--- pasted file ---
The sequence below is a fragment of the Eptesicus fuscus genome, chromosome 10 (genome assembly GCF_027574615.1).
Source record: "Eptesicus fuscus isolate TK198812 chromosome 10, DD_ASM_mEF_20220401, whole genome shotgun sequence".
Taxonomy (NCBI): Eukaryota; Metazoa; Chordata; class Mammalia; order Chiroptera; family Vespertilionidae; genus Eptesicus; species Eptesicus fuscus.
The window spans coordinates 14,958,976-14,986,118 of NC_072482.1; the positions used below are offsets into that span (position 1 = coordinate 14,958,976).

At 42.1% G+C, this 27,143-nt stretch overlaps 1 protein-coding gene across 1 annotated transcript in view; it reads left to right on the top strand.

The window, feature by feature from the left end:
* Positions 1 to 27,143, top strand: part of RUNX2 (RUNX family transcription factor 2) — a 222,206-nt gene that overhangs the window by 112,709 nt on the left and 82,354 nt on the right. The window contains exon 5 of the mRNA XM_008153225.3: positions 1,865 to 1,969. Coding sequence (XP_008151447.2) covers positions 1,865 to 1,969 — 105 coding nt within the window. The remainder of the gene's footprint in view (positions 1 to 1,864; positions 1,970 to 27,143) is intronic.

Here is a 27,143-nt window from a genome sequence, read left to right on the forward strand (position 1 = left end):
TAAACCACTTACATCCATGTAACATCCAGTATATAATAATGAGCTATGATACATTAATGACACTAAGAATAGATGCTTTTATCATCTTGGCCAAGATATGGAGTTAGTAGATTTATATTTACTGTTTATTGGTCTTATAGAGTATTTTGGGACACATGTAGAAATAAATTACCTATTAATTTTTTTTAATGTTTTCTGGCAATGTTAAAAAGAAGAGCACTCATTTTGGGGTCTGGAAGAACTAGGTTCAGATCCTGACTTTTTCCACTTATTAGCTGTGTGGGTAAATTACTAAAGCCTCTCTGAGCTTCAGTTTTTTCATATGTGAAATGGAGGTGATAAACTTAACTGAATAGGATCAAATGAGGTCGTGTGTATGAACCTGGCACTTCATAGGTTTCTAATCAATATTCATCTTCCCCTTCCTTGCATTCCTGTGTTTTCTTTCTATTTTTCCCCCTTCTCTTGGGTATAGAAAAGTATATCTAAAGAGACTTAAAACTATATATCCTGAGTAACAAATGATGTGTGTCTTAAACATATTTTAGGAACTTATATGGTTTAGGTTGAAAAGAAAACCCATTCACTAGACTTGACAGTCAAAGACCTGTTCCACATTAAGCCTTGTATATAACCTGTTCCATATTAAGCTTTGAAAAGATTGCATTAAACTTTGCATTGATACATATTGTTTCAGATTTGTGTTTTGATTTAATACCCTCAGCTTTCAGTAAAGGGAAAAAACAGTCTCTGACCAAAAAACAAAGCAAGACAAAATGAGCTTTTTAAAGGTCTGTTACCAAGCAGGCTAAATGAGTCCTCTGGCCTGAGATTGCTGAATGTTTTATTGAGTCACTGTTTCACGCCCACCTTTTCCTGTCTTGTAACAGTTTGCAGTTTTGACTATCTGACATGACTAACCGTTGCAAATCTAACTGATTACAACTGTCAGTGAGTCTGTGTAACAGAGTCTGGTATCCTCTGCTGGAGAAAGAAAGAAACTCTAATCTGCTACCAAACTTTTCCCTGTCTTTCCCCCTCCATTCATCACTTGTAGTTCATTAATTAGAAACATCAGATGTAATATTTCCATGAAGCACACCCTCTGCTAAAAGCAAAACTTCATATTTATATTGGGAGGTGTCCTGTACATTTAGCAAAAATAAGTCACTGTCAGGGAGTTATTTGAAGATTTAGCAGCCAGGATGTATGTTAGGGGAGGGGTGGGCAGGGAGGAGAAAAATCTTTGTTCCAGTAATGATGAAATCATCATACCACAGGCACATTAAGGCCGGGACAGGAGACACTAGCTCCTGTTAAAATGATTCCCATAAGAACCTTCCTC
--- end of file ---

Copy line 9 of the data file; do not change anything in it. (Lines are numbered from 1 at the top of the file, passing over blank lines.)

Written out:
TAAACCACTTACATCCATGTAACATCCAGTATATAATAATGAGCTATGATACATTAATGACACTAAGAATAGATGCTTTTATCATCTTGGCCAAGATATGGAGTTAGTAGATTTATATTTACTGTTTATTGGTCTTATAGAGTATTTTGGGACACATGTAGAAATAAATTACCTATTAATTTTTTTTAATGTTTTCTGGCAATGTTAAAAAGAAGAGCACTCATTTTGGGGTCTGGAAGAACTAGGTTCAGATCCTGACTTTTTCCACTTATTAGCTGTGTGGGTAAATTACTAAAGCCTCTCTGAGCTTCAGTTTTTTCATATGTGAAATGGAGGTGATAAACTTAACTGAATAGGATCAAATGAGGTCGTGTGTATGAACCTGGCACTTCATAGGTTTCTAATCAATATTCATCTTCCCCTTCCTTGCATTCCTGTGTTTTCTTTCTATTTTTCCCCCTTCTCTTGGGTATAGAAAAGTATATCTAAAGAGACTTAAAACTATATATCCTGAGTAACAAATGATGTGTGTCTTAAACATATTTTAGGAACTTATATGGTTTAGGTTGAAAAGAAAACCCATTCACTAGACTTGACAGTCAAAGACCTGTTCCACATTAAGCCTTGTATATAACCTGTTCCATATTAAGCTTTGAAAAGATTGCATTAAACTTTGCATTGATACATATTGTTTCAGATTTGTGTTTTGATTTAATACCCTCAGCTTTCAGTAAAGGGAAAAAACAGTCTCTGACCAAAAAACAAAGCAAGACAAAATGAGCTTTTTAAAGGTCTGTTACCAAGCAGGCTAAATGAGTCCTCTGGCCTGAGATTGCTGAATGTTTTATTGAGTCACTGTTTCACGCCCACCTTTTCCTGTCTTGTAACAGTTTGCAGTTTTGACTATCTGACATGACTAACCGTTGCAAATCTAACTGATTACAACTGTCAGTGAGTCTGTGTAACAGAGTCTGGTATCCTCTGCTGGAGAAAGAAAGAAACTCTAATCTGCTACCAAACTTTTCCCTGTCTTTCCCCCTCCATTCATCACTTGTAGTTCATTAATTAGAAACATCAGATGTAATATTTCCATGAAGCACACCCTCTGCTAAAAGCAAAACTTCATATTTATATTGGGAGGTGTCCTGTACATTTAGCAAAAATAAGTCACTGTCAGGGAGTTATTTGAAGATTTAGCAGCCAGGATGTATGTTAGGGGAGGGGTGGGCAGGGAGGAGAAAAATCTTTGTTCCAGTAATGATGAAATCATCATACCACAGGCACATTAAGGCCGGGACAGGAGACACTAGCTCCTGTTAAAATGATTCCCATAAGAACCTTCCTC